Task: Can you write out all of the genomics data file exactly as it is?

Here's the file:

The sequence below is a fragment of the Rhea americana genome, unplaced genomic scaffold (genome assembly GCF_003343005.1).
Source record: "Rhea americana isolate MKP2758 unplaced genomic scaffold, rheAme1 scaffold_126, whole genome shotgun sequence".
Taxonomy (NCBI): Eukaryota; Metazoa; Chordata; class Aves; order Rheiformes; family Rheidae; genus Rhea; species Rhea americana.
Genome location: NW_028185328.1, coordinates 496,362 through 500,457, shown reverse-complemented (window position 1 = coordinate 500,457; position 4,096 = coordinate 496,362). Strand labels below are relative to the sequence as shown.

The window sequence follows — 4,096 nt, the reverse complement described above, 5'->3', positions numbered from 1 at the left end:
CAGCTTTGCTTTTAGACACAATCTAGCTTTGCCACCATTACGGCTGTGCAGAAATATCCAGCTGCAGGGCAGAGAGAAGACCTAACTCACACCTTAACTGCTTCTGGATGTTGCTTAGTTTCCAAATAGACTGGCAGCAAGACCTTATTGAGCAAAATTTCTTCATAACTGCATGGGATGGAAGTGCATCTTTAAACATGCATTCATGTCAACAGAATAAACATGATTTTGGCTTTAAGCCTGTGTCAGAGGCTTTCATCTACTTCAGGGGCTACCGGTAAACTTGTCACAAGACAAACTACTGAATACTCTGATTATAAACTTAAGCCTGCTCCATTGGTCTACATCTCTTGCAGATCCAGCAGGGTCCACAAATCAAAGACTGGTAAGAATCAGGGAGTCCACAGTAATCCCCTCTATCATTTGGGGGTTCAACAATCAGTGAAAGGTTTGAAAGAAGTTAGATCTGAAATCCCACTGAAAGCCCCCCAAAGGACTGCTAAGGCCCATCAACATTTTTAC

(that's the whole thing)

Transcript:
The sequence below is a fragment of the Rhea americana genome, unplaced genomic scaffold (genome assembly GCF_003343005.1).
Source record: "Rhea americana isolate MKP2758 unplaced genomic scaffold, rheAme1 scaffold_126, whole genome shotgun sequence".
Taxonomy (NCBI): Eukaryota; Metazoa; Chordata; class Aves; order Rheiformes; family Rheidae; genus Rhea; species Rhea americana.
Genome location: NW_028185328.1, coordinates 496,362 through 500,457, shown reverse-complemented (window position 1 = coordinate 500,457; position 4,096 = coordinate 496,362). Strand labels below are relative to the sequence as shown.

The window sequence follows — 4,096 nt, the reverse complement described above, 5'->3', positions numbered from 1 at the left end:
CAGCTTTGCTTTTAGACACAATCTAGCTTTGCCACCATTACGGCTGTGCAGAAATATCCAGCTGCAGGGCAGAGAGAAGACCTAACTCACACCTTAACTGCTTCTGGATGTTGCTTAGTTTCCAAATAGACTGGCAGCAAGACCTTATTGAGCAAAATTTCTTCATAACTGCATGGGATGGAAGTGCATCTTTAAACATGCATTCATGTCAACAGAATAAACATGATTTTGGCTTTAAGCCTGTGTCAGAGGCTTTCATCTACTTCAGGGGCTACCGGTAAACTTGTCACAAGACAAACTACTGAATACTCTGATTATAAACTTAAGCCTGCTCCATTGGTCTACATCTCTTGCAGATCCAGCAGGGTCCACAAATCAAAGACTGGTAAGAATCAGGGAGTCCACAGTAATCCCCTCTATCATTTGGGGGTTCAACAATCAGTGAAAGGTTTGAAAGAAGTTAGATCTGAAATCCCACTGAAAGCCCCCCAAAGGACTGCTAAGGCCCATCAACATTTTTAC